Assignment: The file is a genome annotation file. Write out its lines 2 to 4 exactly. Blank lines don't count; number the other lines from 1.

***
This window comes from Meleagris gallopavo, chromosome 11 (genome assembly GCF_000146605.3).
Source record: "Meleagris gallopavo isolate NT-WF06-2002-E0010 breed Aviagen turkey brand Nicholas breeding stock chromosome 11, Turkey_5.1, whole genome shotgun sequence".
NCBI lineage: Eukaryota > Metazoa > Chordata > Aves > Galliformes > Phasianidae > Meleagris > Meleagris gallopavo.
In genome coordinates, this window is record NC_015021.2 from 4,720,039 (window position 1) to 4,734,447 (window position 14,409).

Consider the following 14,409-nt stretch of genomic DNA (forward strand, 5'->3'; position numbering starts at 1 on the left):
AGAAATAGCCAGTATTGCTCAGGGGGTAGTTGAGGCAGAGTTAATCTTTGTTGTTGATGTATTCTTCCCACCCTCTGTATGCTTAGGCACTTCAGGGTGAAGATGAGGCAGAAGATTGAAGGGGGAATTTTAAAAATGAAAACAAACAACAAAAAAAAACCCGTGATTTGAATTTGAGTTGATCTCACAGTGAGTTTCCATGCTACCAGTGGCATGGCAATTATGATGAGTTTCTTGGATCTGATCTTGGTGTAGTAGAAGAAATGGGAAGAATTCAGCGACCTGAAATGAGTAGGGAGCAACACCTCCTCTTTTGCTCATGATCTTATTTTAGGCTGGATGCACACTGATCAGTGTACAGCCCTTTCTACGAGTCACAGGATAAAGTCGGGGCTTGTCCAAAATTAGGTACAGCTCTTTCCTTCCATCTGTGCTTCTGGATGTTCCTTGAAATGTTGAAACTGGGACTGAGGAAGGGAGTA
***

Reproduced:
Source record: "Meleagris gallopavo isolate NT-WF06-2002-E0010 breed Aviagen turkey brand Nicholas breeding stock chromosome 11, Turkey_5.1, whole genome shotgun sequence".
NCBI lineage: Eukaryota > Metazoa > Chordata > Aves > Galliformes > Phasianidae > Meleagris > Meleagris gallopavo.
In genome coordinates, this window is record NC_015021.2 from 4,720,039 (window position 1) to 4,734,447 (window position 14,409).